Ten years and four months ago a little-known band released an EP called Out Of The Races and Onto The Tracks. On its cover was a quickly drawn outline of North America showing two arrows speeding across the country and converging on their home-town. New York, May 2001. If this was The Rapture’s visual shorthand for ‘hey world, keep your eye on this place!’ then they could hardly have been more prescient.
It seems so crazy, so antiquated, so mean-spirited that we chewed up the Rapture back in 2003, just for having the audacity to try to get us to move our asses. But it also makes sense. They were the floppy haired paragons of dance punk, the New Movement that was supposed to storm the charts, and take over whatever slice of the world that indie had, but instead culminated in one solid Bloc Party album, about eight great Rapture songs, whatever the fuck this was, and was blown up when James Murphy decided he could do it better.
The Rapture’s fourth album begins with a showstopper; not in the sense that “Sail Away” is a great song — although it certainly is — but that the rest of In the Grace of Your Love’s can’t avoid having a “move along, folks, nothing more to see here” feel to it. Sure there are a few bright spots amid a fairly dim album, but too few to redeem In the Grace of Your Love. The diverse range of genres represented here might indicate a lack of focus on the part of The Rapture; often it feels like the band doesn’t even recognize its own strengths.
“[i]Don’t ever look back[/i]” Luke Jenner sings over and over on opener [b]‘Sail Away’[/b]. All very well to say, but if, in 2011, you came across someone who’d never heard of [a]The Rapture[/a], what would you play them? New single [b]‘How Deep Is Your Love’[/b]? 2006’s [b]‘Get Myself Into It’[/b]? No. Something off the first album? Well, yes.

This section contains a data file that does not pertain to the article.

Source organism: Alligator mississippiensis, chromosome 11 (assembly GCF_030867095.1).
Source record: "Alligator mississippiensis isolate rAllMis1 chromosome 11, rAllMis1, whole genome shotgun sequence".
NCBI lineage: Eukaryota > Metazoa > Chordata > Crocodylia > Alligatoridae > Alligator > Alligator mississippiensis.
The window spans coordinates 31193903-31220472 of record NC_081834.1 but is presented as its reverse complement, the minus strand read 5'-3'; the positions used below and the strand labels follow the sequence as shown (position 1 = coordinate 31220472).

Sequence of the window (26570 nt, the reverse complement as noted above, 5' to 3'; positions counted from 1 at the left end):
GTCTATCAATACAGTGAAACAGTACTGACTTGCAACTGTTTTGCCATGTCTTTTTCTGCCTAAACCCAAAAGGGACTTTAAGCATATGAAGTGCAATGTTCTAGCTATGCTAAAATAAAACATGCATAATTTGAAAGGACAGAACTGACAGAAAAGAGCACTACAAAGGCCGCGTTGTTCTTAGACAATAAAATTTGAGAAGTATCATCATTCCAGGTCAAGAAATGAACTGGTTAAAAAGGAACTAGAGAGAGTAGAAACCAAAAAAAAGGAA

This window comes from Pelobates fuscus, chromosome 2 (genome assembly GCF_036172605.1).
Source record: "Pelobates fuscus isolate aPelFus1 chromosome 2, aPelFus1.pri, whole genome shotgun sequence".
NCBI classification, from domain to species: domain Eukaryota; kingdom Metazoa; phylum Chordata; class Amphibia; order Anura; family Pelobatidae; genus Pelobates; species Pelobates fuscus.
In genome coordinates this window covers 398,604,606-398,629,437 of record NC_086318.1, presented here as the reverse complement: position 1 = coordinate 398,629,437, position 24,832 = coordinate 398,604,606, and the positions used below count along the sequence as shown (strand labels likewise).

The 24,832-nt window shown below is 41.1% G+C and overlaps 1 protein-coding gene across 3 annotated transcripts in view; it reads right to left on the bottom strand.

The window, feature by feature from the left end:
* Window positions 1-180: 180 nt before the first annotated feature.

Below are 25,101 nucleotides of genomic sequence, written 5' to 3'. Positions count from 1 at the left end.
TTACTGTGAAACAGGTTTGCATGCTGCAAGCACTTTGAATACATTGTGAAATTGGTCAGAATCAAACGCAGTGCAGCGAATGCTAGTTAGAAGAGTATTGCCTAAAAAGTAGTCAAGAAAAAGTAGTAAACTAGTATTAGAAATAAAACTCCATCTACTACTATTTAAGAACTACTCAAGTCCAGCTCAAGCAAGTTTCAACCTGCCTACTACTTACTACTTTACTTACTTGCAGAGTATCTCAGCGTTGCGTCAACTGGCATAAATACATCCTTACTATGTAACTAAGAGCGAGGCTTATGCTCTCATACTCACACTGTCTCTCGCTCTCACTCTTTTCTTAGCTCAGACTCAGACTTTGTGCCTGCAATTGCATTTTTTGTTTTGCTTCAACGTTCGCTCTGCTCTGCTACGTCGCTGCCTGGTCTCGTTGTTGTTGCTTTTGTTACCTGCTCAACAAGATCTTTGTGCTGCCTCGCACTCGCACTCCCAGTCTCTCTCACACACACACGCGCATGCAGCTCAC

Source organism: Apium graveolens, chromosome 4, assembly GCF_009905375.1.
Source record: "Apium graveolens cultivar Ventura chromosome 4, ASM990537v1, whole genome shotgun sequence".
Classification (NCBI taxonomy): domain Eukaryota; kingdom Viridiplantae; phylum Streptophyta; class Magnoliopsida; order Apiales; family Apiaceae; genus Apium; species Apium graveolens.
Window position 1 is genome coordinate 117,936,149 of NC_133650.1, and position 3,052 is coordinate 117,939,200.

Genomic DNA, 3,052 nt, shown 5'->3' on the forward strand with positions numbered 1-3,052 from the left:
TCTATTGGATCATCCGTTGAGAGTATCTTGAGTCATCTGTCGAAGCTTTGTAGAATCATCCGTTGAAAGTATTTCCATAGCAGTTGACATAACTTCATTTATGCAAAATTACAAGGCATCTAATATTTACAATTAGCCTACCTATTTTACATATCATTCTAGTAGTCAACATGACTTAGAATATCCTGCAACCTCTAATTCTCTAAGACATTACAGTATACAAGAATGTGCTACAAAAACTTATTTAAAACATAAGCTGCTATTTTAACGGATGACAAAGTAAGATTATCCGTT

When the Rapture released Echoes (2003), the band’s breakthrough album, their brand of splintery Gang of Four-meets-the-‘80s-club-scene suddenly became codified into a genuine movement. Pitchfork led the way, with a fawning review written by head-Fork himself, Ryan Schreiber, which declared Echoes as the harbinger of a new age in music, one where irony was dead and free-spirited dance-punk would lead us to finally each embrace our inner child. The ‘Fork would go on to award Echoes its coveted Album of the Year slot in 2003, and many publications—and listeners—followed suit.
The practice of websites streaming albums before their official release is fairly commonplace nowadays, but hats off to The Rapture for adding a touch of novelty to the idea: three weeks before their new album In The Grace Of Your Love hit shops, the Brooklyn band trained a camera on a turntable set up in their label's offices and transmitted a live webcast of the record being played from start to finish. Every few minutes, an unidentified torso interrupted the shot to hold up a card bearing the marker pen-scrawled song title, or to flip the vinyl. With its endearingly shoddy DIY production values, the webcast served as a fitting homecoming, celebrating the band's return - following a near-decade long foray into major label limbo and recent shake-ups (original frontman Luke Jenner left the band in 2008 following the death of his mother, then returned, only for bassist and co-vocalist Matty Safer to depart for good soon after) - to the DFA fold.
When the Rapture came out with Echoes in 2003, the New York City band let us outsiders in on a little secret that hadn’t quite made it past city limits yet: Dancing at shows was OK. In fact, it wasn’t just OK—it was required. I learned this when I saw the band play a college show with Black Rebel Motorcycle Club (what the hell happened to those guys?) in 2004.
A tired-sounding fourth album from a band trapped in the past. Garry Mulholland 2011 Things have not gone well for The Rapture since their Next Big Thing moment a decade ago. The New York-based then-quartet were the first band on the block to blend late-70s/early-80s post-punk with late-80s dance, providing the missing link between the hipster synth revival of the short-lived electroclash sub-genre and the more accessible pleasures of nu-rave.